After a tough year, Wayne County farm opens for u-pick strawberry season |

After a tough year, Wayne County farm opens for u-pick strawberry season

Stephanie Duprey
Updated: June 11, 2021 11:13 PM
Created: June 11, 2021 10:12 PM

ONTARIO, N.Y. (WHEC) —  We've told you many stories about how the coronavirus pandemic has affected gyms, restaurants, and bars. News10NBC caught up with a local farm to ask how they've been doing this year compared to last. 

LaMora Farms in Ontario, Wayne County, kicked off their u-pick season Friday, and they say this year is much sweeter than last.

June and July are all about delicious red strawberries and rhubarb with peaches available in August. Guests can pick their own, or grab a bushel to go. The owners say last year was tough to get through.

"There was a number of restrictions that limited us in the activities that we could do, our u-pick season suffered,” co-owner Lindsay LaMora said.

Last year, families that stopped by had to socially distance and wear masks while they filled their baskets. LaMora says even with vaccines, they’re still asking people to mask up in certain situations.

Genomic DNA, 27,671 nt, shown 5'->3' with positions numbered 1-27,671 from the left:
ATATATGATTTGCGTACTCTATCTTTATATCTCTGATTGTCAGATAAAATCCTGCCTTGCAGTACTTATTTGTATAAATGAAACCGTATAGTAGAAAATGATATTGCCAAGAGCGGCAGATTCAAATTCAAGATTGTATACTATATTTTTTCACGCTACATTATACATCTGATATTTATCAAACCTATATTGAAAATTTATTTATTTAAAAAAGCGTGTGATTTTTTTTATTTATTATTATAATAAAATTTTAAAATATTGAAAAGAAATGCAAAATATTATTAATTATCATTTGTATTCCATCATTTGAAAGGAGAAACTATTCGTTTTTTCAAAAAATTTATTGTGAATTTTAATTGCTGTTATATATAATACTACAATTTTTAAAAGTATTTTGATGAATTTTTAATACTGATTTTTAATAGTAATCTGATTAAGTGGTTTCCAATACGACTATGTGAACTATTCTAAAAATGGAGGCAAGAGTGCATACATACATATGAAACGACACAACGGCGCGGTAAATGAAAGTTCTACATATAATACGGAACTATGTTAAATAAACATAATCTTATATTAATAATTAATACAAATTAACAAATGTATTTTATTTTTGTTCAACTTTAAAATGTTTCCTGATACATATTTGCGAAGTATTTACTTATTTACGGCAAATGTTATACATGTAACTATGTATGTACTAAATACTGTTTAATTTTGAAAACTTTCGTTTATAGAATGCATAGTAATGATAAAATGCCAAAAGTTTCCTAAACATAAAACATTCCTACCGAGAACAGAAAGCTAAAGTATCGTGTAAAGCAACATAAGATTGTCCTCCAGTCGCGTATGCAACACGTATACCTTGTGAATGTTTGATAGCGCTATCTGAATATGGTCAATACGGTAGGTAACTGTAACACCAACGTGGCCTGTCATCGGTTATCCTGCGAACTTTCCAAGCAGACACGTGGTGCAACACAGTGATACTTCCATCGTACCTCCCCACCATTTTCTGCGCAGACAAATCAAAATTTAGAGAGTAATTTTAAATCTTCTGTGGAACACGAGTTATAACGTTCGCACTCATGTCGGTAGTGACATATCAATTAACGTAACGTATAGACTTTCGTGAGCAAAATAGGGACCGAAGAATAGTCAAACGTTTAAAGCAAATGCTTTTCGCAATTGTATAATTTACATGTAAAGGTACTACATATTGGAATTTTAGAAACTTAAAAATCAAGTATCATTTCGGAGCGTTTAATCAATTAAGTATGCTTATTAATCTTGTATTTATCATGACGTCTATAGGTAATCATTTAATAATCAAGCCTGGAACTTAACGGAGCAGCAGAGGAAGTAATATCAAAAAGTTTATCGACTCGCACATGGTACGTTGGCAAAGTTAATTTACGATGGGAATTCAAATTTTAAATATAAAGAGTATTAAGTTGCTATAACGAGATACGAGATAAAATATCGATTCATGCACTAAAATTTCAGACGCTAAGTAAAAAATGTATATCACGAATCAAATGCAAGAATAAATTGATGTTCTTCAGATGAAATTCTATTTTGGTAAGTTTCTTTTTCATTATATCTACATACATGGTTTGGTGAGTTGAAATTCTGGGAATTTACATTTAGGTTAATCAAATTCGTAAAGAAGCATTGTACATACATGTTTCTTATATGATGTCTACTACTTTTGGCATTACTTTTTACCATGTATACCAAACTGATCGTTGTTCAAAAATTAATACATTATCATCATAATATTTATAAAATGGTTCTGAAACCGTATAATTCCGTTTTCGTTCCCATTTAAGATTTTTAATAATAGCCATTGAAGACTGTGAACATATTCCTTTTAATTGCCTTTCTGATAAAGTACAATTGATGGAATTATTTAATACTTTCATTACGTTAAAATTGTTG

"When you're up in the public area, masks are still in effect, but as soon as you come out, if you're in your group, you don't need to be wearing a mask," LaMora said.

The pandemic has changed each business in different ways. For Lamora, they stopped using reusable packaging for produce.

"We didn't know at that point with COVID, what would be transmittable and we didn't want to risk reusing items," LaMora said.

LaMora says having a farm as her business actually kept them safe when COVID-19 was at its peak, ripping through other establishments like a tornado.

"A lot of customers loved the stop and fresh air aspect, rather stopping at a stand where they could stop get some fresh air, " LaMora said. "They aren't going into a closed area. They can hop out of the car and grab their produce.”

New York Gov. Andrew Cuomo says the statewide vaccination rate is at 69.2%  LaMora says they're not sure what COVID-19-related restrictions they'll keep when the state hits 70%.

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